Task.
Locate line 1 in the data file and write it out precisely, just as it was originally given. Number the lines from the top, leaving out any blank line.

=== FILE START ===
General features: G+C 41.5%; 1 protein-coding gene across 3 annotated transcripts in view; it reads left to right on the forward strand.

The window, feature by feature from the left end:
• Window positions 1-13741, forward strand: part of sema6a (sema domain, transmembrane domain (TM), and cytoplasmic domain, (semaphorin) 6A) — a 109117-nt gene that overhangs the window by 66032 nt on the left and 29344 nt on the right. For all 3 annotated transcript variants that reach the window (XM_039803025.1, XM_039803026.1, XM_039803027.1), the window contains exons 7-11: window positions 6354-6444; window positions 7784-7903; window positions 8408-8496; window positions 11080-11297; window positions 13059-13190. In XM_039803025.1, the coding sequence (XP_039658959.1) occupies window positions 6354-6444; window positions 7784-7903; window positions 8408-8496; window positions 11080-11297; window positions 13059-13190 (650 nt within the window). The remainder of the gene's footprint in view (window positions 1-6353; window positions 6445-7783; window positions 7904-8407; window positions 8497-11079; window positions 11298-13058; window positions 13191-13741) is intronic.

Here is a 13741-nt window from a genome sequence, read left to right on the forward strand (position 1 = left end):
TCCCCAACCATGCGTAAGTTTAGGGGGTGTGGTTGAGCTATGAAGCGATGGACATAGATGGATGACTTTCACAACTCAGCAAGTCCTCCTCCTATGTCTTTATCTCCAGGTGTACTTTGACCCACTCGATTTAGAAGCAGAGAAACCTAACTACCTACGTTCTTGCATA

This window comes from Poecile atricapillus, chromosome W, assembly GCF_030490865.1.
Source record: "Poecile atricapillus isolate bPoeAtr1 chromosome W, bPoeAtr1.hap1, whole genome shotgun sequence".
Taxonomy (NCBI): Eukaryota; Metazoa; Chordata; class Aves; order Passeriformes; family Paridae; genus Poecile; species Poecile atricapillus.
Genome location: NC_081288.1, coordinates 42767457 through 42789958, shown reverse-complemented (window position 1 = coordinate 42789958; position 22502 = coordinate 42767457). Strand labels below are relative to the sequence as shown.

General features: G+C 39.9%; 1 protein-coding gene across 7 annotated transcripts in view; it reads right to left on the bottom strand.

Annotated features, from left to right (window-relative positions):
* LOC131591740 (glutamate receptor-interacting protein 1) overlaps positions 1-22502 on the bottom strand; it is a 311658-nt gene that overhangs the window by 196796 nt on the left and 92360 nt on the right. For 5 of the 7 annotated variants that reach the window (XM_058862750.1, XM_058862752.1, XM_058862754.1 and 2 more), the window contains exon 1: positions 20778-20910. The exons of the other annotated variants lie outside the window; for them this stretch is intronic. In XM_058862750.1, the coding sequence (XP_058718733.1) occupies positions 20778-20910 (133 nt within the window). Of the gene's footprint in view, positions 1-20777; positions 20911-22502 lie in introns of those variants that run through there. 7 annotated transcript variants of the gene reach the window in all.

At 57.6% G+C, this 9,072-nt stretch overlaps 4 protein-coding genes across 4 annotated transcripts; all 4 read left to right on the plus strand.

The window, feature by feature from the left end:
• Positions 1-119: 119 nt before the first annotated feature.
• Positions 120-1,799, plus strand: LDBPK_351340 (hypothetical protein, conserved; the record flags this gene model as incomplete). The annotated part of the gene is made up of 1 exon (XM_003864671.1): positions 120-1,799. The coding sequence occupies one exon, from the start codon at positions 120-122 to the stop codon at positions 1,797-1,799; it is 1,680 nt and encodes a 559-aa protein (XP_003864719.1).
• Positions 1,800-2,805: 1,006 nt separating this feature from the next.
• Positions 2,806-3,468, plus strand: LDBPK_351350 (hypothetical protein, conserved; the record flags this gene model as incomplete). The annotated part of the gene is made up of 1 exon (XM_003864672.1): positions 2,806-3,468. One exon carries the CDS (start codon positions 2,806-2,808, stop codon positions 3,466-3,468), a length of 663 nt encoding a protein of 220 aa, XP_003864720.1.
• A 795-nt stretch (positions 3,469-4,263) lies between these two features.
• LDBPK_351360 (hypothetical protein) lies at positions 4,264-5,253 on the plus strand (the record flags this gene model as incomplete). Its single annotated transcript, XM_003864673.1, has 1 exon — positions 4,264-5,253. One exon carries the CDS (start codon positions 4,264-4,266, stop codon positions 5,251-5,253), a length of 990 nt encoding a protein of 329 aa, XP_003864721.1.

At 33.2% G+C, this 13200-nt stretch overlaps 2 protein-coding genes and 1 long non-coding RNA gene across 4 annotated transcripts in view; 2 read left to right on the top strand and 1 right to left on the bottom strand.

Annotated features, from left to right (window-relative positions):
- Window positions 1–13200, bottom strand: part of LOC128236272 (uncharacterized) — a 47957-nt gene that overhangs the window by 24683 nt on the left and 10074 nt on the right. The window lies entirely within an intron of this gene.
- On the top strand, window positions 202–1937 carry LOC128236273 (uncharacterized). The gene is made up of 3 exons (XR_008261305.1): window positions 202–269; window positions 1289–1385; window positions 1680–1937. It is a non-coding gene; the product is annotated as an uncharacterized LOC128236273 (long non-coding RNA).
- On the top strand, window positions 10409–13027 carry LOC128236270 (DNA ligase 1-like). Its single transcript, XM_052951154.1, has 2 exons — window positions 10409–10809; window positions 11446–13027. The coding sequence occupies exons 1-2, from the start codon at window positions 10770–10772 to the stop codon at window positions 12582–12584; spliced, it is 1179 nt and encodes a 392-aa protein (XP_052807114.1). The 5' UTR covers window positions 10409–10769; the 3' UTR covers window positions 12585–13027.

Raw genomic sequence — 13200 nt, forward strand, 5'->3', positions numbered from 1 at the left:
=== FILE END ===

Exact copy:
General features: G+C 41.5%; 1 protein-coding gene across 3 annotated transcripts in view; it reads left to right on the forward strand.